As a direct follower of the move to 300mm fabs, the lack of new build in 2008 and that expected in 2009 looks set to cause a serious capacity constraint over the next two years as the industry recovers from one of the worst downturns in its history.
In his May, 2009 monthly report, Malcolm Penn at Future Horizons believes the capacity shortage at 300mm fabs will impact the industry as soon as 2010. He claims that only 40,000 200mm wafer starts/week equivalent, minus any capacity closures, will come on stream next year, based on the incredibly low capital spending levels.
That means that demand will outstrip available capacity, creating a period of fab shortages and potentially impacting the next growth cycle.
“Given the significant cutbacks in cap ex since mid-2007, we expect to see utilisation rates trending back to the 90 percent ‘full capacity’ threshold much faster than in previous recessions, accelerating the supply-side recovery dynamics by at least four quarters,” Penn noted in his May report.
I am not so sure 2010 will expose capacity constraint. On the foundry front all of the top players excluding Chartered Semiconductor have multiple fabs that have never been fully utilized and therefore can be equipped relatively quickly as long as spending kicks-in in early 2010 to enable ramps in Q3 to meet seasonal high demand.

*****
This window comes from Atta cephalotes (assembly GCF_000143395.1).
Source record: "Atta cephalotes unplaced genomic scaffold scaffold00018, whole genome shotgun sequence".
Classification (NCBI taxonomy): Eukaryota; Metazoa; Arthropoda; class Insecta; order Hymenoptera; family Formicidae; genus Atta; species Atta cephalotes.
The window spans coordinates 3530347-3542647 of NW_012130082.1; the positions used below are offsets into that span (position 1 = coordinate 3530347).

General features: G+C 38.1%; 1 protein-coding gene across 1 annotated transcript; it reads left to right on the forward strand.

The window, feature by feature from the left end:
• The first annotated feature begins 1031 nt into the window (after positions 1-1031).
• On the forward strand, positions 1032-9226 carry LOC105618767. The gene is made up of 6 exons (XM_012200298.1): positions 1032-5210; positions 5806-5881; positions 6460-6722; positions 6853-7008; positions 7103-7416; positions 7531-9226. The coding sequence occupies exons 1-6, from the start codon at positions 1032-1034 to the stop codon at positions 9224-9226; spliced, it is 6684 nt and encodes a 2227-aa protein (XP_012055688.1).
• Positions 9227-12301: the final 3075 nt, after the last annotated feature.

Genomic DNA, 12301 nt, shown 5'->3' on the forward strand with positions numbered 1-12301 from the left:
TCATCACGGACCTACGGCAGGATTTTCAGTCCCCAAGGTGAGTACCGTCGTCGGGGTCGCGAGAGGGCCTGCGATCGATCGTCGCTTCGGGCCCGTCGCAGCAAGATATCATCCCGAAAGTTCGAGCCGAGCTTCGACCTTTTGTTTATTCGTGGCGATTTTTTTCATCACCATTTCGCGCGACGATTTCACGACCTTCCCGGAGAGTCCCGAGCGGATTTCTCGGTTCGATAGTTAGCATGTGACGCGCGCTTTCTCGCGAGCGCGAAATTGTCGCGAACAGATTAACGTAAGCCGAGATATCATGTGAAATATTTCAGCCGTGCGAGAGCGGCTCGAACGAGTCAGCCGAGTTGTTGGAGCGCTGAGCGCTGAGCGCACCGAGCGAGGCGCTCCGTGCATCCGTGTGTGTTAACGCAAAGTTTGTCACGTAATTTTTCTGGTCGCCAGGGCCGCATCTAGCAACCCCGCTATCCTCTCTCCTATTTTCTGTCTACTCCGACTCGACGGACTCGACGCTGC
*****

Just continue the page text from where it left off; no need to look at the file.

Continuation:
As has been the case historically, the relatively long lead times for lithography equipment are the key, so any return to higher bookings from ASML and Nikon in that time frame should either ease or raise concerns about a looming capacity shortage at the foundries.
With the closure of 200mm fabs for DRAM and NAND flash production over the last 12 months, 300mm memory fab utilizations rates should climb pretty fast next year and this could be the first sector to see shortages, especially when 193nm ArF immersion tools would be required to see node migrations at the Tier 2 suppliers get underway.
That said, companies like Toshiba, IMFT and Hynix have new 300mm fabs that have been put on hold as far as NAND flash production expansions are concerned. Being large facilities I doubt shortages would appear in 2010, should these start ramping again.
The big build-out of 300mm fabs in 2005 through 2007 created a significant overcapacity and surely that needs to be burnt through before constraints reappear. However, as Penn himself, would remind people, it takes 12 months to build a fab and two years on average to ramp to full capacity. At some stage, due to the lack of new fab construction and a declining spending regime since mid-2007, shortages in capacity will surface.
Currently, I would expect a new but conservative wave of 300mm fab announcements in the first-half of 2010, too late for stopping shortages in 2011.